“tons of civil war graffiti!”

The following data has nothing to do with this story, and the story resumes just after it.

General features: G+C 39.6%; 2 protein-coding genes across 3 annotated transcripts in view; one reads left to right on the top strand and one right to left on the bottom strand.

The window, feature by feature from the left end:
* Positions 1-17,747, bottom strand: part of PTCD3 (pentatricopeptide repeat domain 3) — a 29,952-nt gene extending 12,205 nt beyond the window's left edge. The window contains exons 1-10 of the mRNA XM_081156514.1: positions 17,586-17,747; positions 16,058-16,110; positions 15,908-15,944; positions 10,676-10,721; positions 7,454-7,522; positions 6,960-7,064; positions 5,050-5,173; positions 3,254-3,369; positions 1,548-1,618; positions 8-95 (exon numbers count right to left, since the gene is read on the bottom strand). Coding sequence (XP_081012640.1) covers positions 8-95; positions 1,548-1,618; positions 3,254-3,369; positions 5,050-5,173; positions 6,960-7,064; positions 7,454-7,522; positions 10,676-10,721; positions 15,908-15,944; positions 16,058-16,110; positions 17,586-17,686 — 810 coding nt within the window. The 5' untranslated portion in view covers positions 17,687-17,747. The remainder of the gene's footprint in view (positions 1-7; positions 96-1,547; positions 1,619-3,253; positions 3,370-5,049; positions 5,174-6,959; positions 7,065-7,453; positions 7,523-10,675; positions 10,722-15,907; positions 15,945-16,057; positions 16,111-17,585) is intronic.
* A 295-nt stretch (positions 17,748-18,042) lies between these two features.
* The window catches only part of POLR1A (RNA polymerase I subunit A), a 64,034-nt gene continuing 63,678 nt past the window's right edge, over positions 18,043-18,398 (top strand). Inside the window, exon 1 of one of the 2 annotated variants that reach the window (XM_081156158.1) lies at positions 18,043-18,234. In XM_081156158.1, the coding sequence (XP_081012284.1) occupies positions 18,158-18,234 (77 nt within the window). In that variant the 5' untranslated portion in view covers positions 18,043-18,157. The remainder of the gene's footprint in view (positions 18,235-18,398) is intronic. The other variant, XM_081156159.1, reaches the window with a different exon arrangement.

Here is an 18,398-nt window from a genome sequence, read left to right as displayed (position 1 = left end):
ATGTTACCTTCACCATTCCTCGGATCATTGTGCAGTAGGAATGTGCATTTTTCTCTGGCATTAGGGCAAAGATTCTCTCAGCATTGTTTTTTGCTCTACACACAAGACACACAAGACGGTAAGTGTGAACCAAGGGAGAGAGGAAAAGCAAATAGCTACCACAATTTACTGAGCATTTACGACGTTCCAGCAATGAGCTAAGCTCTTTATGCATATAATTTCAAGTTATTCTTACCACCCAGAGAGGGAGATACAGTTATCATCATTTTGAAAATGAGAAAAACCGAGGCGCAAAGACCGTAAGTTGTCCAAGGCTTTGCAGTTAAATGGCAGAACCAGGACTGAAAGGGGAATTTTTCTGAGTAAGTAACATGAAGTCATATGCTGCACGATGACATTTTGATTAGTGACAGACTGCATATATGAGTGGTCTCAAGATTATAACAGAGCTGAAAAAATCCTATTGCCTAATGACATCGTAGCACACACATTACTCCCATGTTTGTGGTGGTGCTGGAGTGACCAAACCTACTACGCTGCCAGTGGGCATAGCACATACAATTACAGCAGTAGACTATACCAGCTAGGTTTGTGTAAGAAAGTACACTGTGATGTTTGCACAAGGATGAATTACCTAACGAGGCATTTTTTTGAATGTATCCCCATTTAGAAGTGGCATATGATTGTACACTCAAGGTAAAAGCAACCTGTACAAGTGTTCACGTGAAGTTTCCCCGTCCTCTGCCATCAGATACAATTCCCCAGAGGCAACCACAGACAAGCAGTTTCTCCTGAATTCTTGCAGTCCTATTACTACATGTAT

The concept of defacing property with immature doodles, known to punks the world around as "graffiti", is not new-- not even a little bit. Ancient Greek and Roman graffiti has been found etched into stone, and even early Americans got in on the fun. One of the best-preserved examples of old-timey doodling on private property is the so-called Graffiti House in Brandy Station, Virginia, where Civil War soldiers let their imaginations (and their pens) run wild all over the walls of the building. Of course, The Graffiti House wasn't always the Graffiti House. It was built in 1858 and eventually came to be owned by James Barbour, who served on the staff of Confederare General Richard S. Ewell. Mr. Barbour likely used it for some commercial purpose, given its proximity to the railroad tracks and railroad station. However, the fact that it was so close to the station also made it very valuable during the Civil War. Both Union and Confederate troops used the building at various points during the war (often as a field hospital or shelter) and both sides left their mark on it. The earliest known bit of graffiti inside the house came from a Confederate soldier in Fitzhugh Lee's brigade in April of 1863, who wrote that after some fighting at Beverly's Ford, the "Yanks caught hell". While many of the scribbles are descriptions of events and battles as well as signatures and dates, a lot of the graffiti involves drawings as well. Eagles, horses, forts, soldiers, caricatures of pretty ladies (often to mock generals' alleged affairs), and a super-classy sketch of a soldier facing a horse's rear end, saying that he "smells a reb" all adorn the walls. Lovely. Another bit of graffiti, known as the Maryland Scroll, was actually removed from the building and placed in a private collection before being returned to the house. Also, while most graffiti was generally done by lower-ranking soldiers (privates and the like), Major General J.E.B. Stuart for some reason decided to get in on the action and left his John Hancock on the walls of the building, where it still remains to this day. It's also possible the George Armstrong Custer left his signature as well, although this is unconfirmed. It's almost haunting to see the signatures and sketches of the men who just wanted to leave something behind in case they died in battle. -Roadtrippers The Graffiti House is a two-story frame structure, believed to have been built in 1858. It was built directly beside the railroad tracks, suggesting that its function included some type of commercial aspect. Proprietors of whatever business was likely here may have also resided in the building. Local tradition holds that the building was used as a hospital by both Union and Confederate forces. The walls of the second floor contain inscriptions, drawings, messages, and signatures of Civil War soldiers, hence the name “Graffiti House.” The graffiti could have been made by soldiers recuperating in the hospital, by other soldiers posted at Brandy Station, or by soldiers passing through the town. Brandy Station was a strategic location and a junction of the Orange and Alexandria Railroad, and of roads leading to Kelly’s Ford and Beverly’s Ford on the Rappahannock River. Fleetwood Hill provided high ground suitable for both observation and a defensive position. The building was apparently owned by James Barbour during the Civil War. Barbour’s home was the prominent structure known as Beauregard, which still stands today about 1-½ miles to the north of Brandy station. Barbour initially argued against secession, but when Lincoln’s inaugural address failed to include certain concessions Lincoln cabinet members had led Barbour to believe would be contained within the address, Barbour ardently supported the withdrawal of Virginia from the Union. After the First Battle of Manassas, fought July 21, 1861, Confederate casualties were evacuated by train, and Brandy Station became a hospital site. This is likely the first time that the Graffiti House was used as a hospital. Barbour’s home was also used as a hospital, and one the patients recovering their was Major Roberdeau Wheat, commander of the Louisiana Tigers. Major Wheat requested that Barbour change the name of his home to “Beauregard” in honor of Confederate General Pierre G. T. Beauregard, who directed the Battle of First Manassas. Barbour served on the staff of General Richard S. Ewell. During the most prominent of the various battles fought at Brandy Station on June 9, 1863, Robert E. Lee and Ewell observed part of the action, including a Federal cavalry charge that almost made it to the house.
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